Wednesday, February 13, 2013

The One and Only Newbery Winner?

I like to read the new Newbery winners when they are selected. I'd also like to go back and read all the past Newbery's - the ones I haven't already read. The latter might be the better use of my time.

This year, The One and Only Ivan by Katherine Applegate was the winner.

Here's a quote from the Newbery Awards  homepage: "The Newbery Medal was named for eighteenth-century British bookseller John Newbery. It is awarded annually by the Association for Library Service to Children, a division of the American Library Association, to the author of the most distinguished contribution to American literature for children."

Now, you would think that the 'most distinguished contribution to American literature for children" would be a pretty good read, right? I, with C. S. Lewis, believe that “No book is really worth reading at the age of ten which is not equally – and often far more – worth reading at the age of fifty and beyond.” - not that I've experienced the age of fifty yet, but hey, I'm halfway there...almost...

Anyway. Most of the children's books that are written today, I would venture, are NOT worth reading again at age fifty, or, in fact, worth reading at all. However, now and then I'll come across one that surprises me with its ability to capture the audience, give them something to chew on, and do it neatly and with proper grammar. You would think any book worthy of the Newbery medal would fall into this latter category. After all, many past winners include books that remain my favorites - A Wrinkle in Time, Island of the Blue Dolphins, Sarah, Plain and Tall, and many other worthwhile titles. But apparently, at some point the members of the Newbery Medal committee stopped being the kind of people who know what children like and what's good for them, and became the kind of people in love with 'cute.'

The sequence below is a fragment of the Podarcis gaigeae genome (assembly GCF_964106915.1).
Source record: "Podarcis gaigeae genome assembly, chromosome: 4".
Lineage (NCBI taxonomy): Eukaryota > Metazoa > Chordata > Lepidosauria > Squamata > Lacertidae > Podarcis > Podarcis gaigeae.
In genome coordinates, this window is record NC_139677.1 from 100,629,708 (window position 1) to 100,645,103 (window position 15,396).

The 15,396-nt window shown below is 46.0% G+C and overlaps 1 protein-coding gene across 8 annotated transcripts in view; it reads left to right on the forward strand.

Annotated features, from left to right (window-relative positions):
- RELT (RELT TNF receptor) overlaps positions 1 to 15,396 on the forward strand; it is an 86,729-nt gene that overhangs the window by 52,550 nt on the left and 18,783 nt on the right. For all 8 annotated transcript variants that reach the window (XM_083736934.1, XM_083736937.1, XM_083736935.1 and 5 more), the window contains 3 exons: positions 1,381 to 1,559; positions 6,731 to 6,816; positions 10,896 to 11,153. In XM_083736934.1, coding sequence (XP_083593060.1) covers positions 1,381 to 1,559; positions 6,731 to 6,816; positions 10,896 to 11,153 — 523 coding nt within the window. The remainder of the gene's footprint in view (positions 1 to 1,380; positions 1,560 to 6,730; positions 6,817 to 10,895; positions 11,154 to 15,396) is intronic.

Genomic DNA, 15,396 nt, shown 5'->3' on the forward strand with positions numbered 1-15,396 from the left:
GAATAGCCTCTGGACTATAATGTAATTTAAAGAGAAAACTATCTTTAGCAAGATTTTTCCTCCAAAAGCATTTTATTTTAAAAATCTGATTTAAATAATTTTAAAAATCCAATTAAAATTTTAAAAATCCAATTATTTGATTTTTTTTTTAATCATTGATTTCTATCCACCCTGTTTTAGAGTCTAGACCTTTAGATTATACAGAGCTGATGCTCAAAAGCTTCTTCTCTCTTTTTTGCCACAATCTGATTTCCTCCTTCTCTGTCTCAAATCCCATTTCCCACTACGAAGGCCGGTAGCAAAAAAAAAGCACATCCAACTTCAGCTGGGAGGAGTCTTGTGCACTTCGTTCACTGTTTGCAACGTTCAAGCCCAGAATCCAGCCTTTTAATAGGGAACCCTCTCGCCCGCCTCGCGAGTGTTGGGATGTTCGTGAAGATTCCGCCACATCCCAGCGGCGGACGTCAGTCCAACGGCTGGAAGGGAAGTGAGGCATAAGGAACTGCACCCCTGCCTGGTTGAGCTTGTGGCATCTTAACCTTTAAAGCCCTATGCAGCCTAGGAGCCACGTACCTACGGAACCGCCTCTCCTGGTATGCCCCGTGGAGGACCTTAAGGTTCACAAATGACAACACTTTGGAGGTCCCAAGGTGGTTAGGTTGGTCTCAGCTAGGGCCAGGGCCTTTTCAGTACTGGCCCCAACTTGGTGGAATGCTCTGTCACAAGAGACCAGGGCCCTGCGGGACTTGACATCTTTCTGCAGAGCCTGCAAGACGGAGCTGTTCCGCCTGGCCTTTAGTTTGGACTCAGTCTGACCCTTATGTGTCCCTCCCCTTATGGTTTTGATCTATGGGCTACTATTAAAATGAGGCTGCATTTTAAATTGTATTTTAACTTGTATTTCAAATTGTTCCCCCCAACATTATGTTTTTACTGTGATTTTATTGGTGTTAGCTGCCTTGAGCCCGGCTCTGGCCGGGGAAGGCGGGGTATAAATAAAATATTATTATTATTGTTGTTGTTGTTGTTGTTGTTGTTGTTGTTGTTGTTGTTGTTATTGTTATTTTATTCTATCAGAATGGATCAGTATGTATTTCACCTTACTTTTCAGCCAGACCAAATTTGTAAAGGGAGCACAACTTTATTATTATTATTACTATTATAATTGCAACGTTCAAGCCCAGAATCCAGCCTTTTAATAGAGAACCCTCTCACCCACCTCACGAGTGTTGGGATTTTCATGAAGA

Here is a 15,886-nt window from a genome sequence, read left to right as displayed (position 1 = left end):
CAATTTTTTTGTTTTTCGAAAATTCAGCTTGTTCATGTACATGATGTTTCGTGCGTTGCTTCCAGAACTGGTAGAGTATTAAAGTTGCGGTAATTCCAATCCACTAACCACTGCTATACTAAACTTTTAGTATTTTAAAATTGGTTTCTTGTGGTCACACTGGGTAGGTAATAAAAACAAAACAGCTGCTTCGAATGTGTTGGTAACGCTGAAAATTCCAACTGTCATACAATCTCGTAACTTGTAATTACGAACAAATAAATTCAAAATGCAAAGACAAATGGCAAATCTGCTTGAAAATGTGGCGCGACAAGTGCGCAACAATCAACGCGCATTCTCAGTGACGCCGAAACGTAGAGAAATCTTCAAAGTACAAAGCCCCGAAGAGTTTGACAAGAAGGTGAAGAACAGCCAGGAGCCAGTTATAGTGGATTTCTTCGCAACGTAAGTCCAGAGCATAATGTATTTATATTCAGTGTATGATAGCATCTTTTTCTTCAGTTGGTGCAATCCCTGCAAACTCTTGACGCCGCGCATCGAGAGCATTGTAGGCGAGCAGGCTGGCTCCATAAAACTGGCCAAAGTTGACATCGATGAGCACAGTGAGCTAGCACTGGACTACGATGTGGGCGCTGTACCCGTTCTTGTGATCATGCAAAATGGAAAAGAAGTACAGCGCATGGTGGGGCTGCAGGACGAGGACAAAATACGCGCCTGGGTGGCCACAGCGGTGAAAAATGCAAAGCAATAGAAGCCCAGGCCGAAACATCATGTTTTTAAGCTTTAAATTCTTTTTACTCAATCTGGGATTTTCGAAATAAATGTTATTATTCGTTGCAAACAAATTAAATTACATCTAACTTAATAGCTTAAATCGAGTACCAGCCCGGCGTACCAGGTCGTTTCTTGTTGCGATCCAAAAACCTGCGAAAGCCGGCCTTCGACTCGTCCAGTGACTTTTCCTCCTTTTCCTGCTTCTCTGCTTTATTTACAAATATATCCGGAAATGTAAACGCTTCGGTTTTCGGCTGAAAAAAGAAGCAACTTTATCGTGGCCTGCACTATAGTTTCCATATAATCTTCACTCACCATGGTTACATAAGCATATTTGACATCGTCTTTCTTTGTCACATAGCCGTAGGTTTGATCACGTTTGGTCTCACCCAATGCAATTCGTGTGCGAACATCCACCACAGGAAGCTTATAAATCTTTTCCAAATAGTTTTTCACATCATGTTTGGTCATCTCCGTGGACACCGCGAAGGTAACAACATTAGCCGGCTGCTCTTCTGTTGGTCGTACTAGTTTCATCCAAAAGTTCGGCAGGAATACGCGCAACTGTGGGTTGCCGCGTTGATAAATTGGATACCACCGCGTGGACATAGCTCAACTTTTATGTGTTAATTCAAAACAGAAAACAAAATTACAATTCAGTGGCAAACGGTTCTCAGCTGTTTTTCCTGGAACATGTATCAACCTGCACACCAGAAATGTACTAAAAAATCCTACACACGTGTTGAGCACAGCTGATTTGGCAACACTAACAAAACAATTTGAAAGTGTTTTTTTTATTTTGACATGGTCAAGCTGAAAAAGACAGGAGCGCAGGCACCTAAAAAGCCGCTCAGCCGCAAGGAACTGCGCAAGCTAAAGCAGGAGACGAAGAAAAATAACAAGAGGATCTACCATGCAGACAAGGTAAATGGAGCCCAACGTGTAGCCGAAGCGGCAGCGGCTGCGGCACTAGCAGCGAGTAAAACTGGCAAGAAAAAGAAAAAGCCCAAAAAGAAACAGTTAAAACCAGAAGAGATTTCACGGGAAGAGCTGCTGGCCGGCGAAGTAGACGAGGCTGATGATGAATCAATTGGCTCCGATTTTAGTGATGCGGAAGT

What I'm really saying, in a roundabout way, is that The One and Only Ivan was not a book I'm happy to have spent quality break-time at work on. It was dull, trivial, uninteresting; it failed to captivate, to lure on, to teach, edify, or incite. It was nothing. Unless you are passionate about finger-painting gorillas. The only thing I liked about this book was that it reminded me of a book I was oddly fascinated with when I was small about Koko, the gorilla who learned some sign language and had a pet kitten who had no tail.

The One and Only Ivan was a book that I don't think children would like. Children would rather visit a gorilla in a zoo than distress about trying to get a gorilla out of a stationary circus and into a zoo. They might like a gorilla who paints. But they're not going to fall for a gorilla who makes a billboard sign and somehow gets a little girl and her father to actually put the billboard up. A little dog who is friends with a gorilla is cute, but a cute little girl who precociously calls herself an artist is not. Cute is an adjective that people have assigned to children, and have led themselves to believe that children like 'cute.'

To be fair, I haven't read any other new children's books from the past year, so I cannot definitely say that a better children's book that The One and Only Ivan was written this year. Maybe it really was the best that anyone wrote - I shudder at the thought. But if that were the case, and it was just the least of a great many evils, then why couldn't they simply not choose a winner, as they did with the Pulitzer last year? One must assume the committee really thought The One and Only Ivan was a great book.

Lately, my husband and I have become rather zealous about creating a quality library for our future offspring. Not all the Newbery winners will be included.